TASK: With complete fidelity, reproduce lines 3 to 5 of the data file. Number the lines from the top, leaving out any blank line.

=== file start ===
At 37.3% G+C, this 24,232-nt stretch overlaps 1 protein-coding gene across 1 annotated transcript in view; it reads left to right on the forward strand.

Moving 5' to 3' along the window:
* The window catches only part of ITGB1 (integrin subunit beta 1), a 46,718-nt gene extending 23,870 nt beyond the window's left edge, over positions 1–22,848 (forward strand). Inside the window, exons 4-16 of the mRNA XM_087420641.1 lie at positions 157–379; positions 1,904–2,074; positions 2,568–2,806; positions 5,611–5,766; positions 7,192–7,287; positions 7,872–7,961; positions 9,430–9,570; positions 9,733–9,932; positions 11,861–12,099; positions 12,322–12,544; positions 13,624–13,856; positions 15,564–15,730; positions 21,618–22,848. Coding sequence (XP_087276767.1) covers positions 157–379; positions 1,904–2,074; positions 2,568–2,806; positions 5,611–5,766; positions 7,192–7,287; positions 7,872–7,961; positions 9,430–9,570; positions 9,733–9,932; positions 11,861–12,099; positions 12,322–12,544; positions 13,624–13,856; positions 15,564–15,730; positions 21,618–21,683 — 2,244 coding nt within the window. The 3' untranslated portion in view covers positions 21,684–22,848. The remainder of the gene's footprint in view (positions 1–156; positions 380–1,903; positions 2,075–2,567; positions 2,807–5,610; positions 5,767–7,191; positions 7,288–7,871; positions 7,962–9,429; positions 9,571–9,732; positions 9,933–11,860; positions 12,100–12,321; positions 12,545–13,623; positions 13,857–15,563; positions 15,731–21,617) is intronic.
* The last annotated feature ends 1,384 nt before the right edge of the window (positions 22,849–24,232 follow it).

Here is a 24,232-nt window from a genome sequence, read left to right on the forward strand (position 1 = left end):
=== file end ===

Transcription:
* The window catches only part of ITGB1 (integrin subunit beta 1), a 46,718-nt gene extending 23,870 nt beyond the window's left edge, over positions 1–22,848 (forward strand). Inside the window, exons 4-16 of the mRNA XM_087420641.1 lie at positions 157–379; positions 1,904–2,074; positions 2,568–2,806; positions 5,611–5,766; positions 7,192–7,287; positions 7,872–7,961; positions 9,430–9,570; positions 9,733–9,932; positions 11,861–12,099; positions 12,322–12,544; positions 13,624–13,856; positions 15,564–15,730; positions 21,618–22,848. Coding sequence (XP_087276767.1) covers positions 157–379; positions 1,904–2,074; positions 2,568–2,806; positions 5,611–5,766; positions 7,192–7,287; positions 7,872–7,961; positions 9,430–9,570; positions 9,733–9,932; positions 11,861–12,099; positions 12,322–12,544; positions 13,624–13,856; positions 15,564–15,730; positions 21,618–21,683 — 2,244 coding nt within the window. The 3' untranslated portion in view covers positions 21,684–22,848. The remainder of the gene's footprint in view (positions 1–156; positions 380–1,903; positions 2,075–2,567; positions 2,807–5,610; positions 5,767–7,191; positions 7,288–7,871; positions 7,962–9,429; positions 9,571–9,732; positions 9,933–11,860; positions 12,100–12,321; positions 12,545–13,623; positions 13,857–15,563; positions 15,731–21,617) is intronic.
* The last annotated feature ends 1,384 nt before the right edge of the window (positions 22,849–24,232 follow it).

Here is a 24,232-nt window from a genome sequence, read left to right on the forward strand (position 1 = left end):